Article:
After decades of intense debate and stalled legislation, the Food and Drug Administration has taken a critical step in overseeing a vast category of lab tests that reach patients without any federal agency checking to ensure they work the way their makers claim.
Among the tests that are not reviewed by the FDA: popular prenatal genetic screenings that ProPublica recently reported on, as well as certain cancer screenings and tests for rare diseases.
On Wednesday, a notice of the proposed rule was posted. This is the first concrete evidence that the FDA is preparing to apply its regulatory powers to these lab tests.
“A modern oversight framework that is specifically tailored to assuring tests work is critical to position ourselves for the future — whether it is preparing for the next pandemic or realizing the full potential of diagnostic innovation,” an FDA press officer said in a statement to ProPublica.
Peter Lurie, president and executive director of the Center for Science in the Public Interest, applauded the move. “It’s exciting to see the agency taking concrete steps to address this long-standing hole in the public health safety net,” he said.
The agency’s hands-off approach to lab-developed tests — which are designed, manufactured and used by a single lab — traced back to a time when they were deployed at a small scale. The idea was to spare hospital labs, for example, from the time, money and hassle of getting approval in Washington whenever they needed to create a simple test for their own patients.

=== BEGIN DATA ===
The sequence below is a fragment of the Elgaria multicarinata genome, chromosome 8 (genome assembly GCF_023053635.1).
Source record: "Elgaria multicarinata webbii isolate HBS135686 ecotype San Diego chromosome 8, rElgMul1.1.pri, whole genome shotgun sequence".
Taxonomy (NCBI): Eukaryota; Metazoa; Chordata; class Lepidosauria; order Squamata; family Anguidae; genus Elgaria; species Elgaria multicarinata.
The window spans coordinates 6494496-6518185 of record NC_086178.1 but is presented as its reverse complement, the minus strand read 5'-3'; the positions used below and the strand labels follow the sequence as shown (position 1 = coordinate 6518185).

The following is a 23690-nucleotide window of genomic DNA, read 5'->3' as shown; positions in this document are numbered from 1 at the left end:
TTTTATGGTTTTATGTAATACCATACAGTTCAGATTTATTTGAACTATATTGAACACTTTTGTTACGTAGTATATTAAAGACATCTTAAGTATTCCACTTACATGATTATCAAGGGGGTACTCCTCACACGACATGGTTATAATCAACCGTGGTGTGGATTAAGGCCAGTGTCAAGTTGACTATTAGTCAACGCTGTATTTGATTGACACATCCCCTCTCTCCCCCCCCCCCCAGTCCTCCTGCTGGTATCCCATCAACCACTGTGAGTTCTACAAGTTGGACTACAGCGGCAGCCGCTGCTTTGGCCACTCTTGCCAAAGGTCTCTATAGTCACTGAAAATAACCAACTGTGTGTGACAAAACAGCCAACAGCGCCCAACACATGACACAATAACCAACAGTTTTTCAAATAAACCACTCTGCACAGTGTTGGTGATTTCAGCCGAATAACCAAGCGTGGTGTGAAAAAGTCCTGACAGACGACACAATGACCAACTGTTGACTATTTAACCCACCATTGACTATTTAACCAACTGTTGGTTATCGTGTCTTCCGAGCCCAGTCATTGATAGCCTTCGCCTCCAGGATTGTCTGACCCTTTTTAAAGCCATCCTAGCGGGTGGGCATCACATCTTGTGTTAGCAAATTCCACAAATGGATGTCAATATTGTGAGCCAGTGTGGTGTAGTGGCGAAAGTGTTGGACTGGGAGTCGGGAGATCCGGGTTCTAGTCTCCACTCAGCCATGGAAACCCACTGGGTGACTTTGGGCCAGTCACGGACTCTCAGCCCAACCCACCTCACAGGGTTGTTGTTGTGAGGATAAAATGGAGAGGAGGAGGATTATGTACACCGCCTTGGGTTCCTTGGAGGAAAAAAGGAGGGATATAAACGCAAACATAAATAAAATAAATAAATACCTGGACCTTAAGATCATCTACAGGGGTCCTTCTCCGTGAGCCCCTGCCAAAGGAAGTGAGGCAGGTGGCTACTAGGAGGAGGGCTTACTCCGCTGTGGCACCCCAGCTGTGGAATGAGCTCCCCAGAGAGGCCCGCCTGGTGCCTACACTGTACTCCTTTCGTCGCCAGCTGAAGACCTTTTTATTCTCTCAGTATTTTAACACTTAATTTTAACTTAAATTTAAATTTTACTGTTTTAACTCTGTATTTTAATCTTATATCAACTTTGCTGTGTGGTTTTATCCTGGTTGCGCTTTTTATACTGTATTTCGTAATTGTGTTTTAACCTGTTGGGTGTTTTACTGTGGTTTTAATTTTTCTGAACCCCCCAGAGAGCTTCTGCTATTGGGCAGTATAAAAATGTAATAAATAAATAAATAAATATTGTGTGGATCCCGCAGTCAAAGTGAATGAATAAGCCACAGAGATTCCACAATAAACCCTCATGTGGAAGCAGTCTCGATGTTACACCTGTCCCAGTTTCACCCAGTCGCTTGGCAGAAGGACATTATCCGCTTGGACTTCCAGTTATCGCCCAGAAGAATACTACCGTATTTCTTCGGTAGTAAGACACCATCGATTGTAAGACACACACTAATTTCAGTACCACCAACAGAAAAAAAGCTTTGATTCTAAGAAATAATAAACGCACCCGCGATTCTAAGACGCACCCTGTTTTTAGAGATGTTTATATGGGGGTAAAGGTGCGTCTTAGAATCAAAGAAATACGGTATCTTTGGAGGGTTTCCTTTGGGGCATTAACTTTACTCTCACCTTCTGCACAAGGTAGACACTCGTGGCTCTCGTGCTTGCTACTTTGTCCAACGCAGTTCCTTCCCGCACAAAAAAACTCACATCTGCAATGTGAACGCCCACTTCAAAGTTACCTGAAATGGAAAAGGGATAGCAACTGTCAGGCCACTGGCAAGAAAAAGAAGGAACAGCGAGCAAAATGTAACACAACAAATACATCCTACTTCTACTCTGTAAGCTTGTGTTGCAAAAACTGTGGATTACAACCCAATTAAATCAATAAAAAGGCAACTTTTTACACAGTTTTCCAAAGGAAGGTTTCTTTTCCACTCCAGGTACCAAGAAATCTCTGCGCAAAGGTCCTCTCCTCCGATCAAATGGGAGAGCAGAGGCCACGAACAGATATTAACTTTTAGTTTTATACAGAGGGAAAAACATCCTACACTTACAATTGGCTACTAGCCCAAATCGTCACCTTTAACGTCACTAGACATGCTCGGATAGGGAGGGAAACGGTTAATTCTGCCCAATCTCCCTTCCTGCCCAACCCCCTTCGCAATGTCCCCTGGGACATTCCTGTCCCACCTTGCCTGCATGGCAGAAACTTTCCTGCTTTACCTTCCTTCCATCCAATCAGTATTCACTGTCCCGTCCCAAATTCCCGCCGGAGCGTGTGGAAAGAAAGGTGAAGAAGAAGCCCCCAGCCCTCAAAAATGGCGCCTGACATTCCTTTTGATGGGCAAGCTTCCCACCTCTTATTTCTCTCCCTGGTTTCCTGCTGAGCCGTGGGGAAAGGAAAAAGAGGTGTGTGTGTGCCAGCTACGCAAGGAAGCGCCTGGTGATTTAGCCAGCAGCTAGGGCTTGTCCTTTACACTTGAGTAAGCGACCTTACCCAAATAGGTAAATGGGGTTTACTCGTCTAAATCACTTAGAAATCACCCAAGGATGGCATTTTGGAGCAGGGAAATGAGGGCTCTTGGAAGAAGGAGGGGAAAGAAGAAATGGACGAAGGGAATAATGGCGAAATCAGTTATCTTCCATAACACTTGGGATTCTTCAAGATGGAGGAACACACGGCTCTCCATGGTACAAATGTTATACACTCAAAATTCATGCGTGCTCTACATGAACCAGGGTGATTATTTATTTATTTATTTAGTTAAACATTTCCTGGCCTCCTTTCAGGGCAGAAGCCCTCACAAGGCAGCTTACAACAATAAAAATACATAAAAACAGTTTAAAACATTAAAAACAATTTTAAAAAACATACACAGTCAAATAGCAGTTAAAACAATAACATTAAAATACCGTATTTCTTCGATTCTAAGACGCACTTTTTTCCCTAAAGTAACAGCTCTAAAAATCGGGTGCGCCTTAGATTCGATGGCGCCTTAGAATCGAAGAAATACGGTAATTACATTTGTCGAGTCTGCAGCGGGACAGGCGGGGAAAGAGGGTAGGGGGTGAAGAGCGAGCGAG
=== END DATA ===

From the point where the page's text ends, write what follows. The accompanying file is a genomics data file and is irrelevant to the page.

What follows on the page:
Nowadays, so-called LDTs are an enormous part of the health care system, including a number of high-stakes tests made by commercial companies. Because they aren’t registered with the federal government, nobody knows how many exist. A 2021 study by Pew Charitable Trusts estimates that 12,000 labs are likely to use such tests, many of which process thousands of patient samples each day. Currently, the Centers for Medicare and Medicaid Services reviews lab operations, but it doesn’t check whether the tests themselves are clinically valid.
While these tests “play an important role in our health care system,” said the FDA press officer, the agency “is very concerned about problematic LDTs currently used in the U.S. that might not provide patients with accurate and reliable results.”
ProPublica’s investigation of prenatal genetic screenings detailed how the FDA doesn’t review the tests before they reach patients, nor does it verify marketing claims made by companies that sell them. False positives, false negatives and uncertain results about genetic anomalies have sometimes led to devastating consequences for families, the investigation found. Companies aren’t required to publicly report instances of when the test gets it wrong, and no federal agency is able to recall faulty tests. (We also made a guide to prenatal screening tests for expectant parents.)
The next step for the FDA is to publish a draft of the proposed rule, which seems likely to happen in August. It will go through a public comment period, and then the agency will develop a final rule. Both the proposed and final rules need to be cleared by the Department of Health and Human Services and the Office of Management and Budget. Experts said this process could go relatively quickly, or it could take a year or more, pushing up against a 2024 election that might change priorities in Washington.